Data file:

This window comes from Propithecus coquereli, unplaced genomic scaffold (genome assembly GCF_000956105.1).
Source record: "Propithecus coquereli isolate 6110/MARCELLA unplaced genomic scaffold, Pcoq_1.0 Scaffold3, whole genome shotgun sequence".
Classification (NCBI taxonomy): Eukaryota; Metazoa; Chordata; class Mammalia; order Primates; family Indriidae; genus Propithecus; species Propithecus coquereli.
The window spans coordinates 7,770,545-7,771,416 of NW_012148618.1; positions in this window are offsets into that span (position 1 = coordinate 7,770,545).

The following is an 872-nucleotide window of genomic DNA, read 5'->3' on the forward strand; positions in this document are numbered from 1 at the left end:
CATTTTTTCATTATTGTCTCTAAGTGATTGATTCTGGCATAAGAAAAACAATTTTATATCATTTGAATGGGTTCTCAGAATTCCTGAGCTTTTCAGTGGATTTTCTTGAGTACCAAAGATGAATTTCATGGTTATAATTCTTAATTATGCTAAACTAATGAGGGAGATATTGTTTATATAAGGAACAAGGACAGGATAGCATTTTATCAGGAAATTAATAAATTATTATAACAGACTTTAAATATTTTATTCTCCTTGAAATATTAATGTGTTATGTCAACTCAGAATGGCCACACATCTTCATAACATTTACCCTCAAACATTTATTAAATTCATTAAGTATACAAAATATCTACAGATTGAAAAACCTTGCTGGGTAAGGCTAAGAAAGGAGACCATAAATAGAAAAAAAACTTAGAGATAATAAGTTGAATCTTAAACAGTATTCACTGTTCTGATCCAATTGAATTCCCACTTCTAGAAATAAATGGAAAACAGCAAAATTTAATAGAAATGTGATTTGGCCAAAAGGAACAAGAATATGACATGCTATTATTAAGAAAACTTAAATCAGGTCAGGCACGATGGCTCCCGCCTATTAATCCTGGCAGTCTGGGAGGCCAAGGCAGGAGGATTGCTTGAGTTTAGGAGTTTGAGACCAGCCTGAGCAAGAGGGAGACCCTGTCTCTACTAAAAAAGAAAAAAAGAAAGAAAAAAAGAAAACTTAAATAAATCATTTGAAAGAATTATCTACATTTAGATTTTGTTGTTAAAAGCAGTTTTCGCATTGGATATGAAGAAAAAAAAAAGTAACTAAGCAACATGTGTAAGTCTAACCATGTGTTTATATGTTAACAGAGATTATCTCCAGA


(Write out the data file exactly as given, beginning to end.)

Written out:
This window comes from Propithecus coquereli, unplaced genomic scaffold (genome assembly GCF_000956105.1).
Source record: "Propithecus coquereli isolate 6110/MARCELLA unplaced genomic scaffold, Pcoq_1.0 Scaffold3, whole genome shotgun sequence".
Classification (NCBI taxonomy): Eukaryota; Metazoa; Chordata; class Mammalia; order Primates; family Indriidae; genus Propithecus; species Propithecus coquereli.
The window spans coordinates 7,770,545-7,771,416 of NW_012148618.1; positions in this window are offsets into that span (position 1 = coordinate 7,770,545).

The following is an 872-nucleotide window of genomic DNA, read 5'->3' on the forward strand; positions in this document are numbered from 1 at the left end:
CATTTTTTCATTATTGTCTCTAAGTGATTGATTCTGGCATAAGAAAAACAATTTTATATCATTTGAATGGGTTCTCAGAATTCCTGAGCTTTTCAGTGGATTTTCTTGAGTACCAAAGATGAATTTCATGGTTATAATTCTTAATTATGCTAAACTAATGAGGGAGATATTGTTTATATAAGGAACAAGGACAGGATAGCATTTTATCAGGAAATTAATAAATTATTATAACAGACTTTAAATATTTTATTCTCCTTGAAATATTAATGTGTTATGTCAACTCAGAATGGCCACACATCTTCATAACATTTACCCTCAAACATTTATTAAATTCATTAAGTATACAAAATATCTACAGATTGAAAAACCTTGCTGGGTAAGGCTAAGAAAGGAGACCATAAATAGAAAAAAAACTTAGAGATAATAAGTTGAATCTTAAACAGTATTCACTGTTCTGATCCAATTGAATTCCCACTTCTAGAAATAAATGGAAAACAGCAAAATTTAATAGAAATGTGATTTGGCCAAAAGGAACAAGAATATGACATGCTATTATTAAGAAAACTTAAATCAGGTCAGGCACGATGGCTCCCGCCTATTAATCCTGGCAGTCTGGGAGGCCAAGGCAGGAGGATTGCTTGAGTTTAGGAGTTTGAGACCAGCCTGAGCAAGAGGGAGACCCTGTCTCTACTAAAAAAGAAAAAAAGAAAGAAAAAAAGAAAACTTAAATAAATCATTTGAAAGAATTATCTACATTTAGATTTTGTTGTTAAAAGCAGTTTTCGCATTGGATATGAAGAAAAAAAAAAGTAACTAAGCAACATGTGTAAGTCTAACCATGTGTTTATATGTTAACAGAGATTATCTCCAGA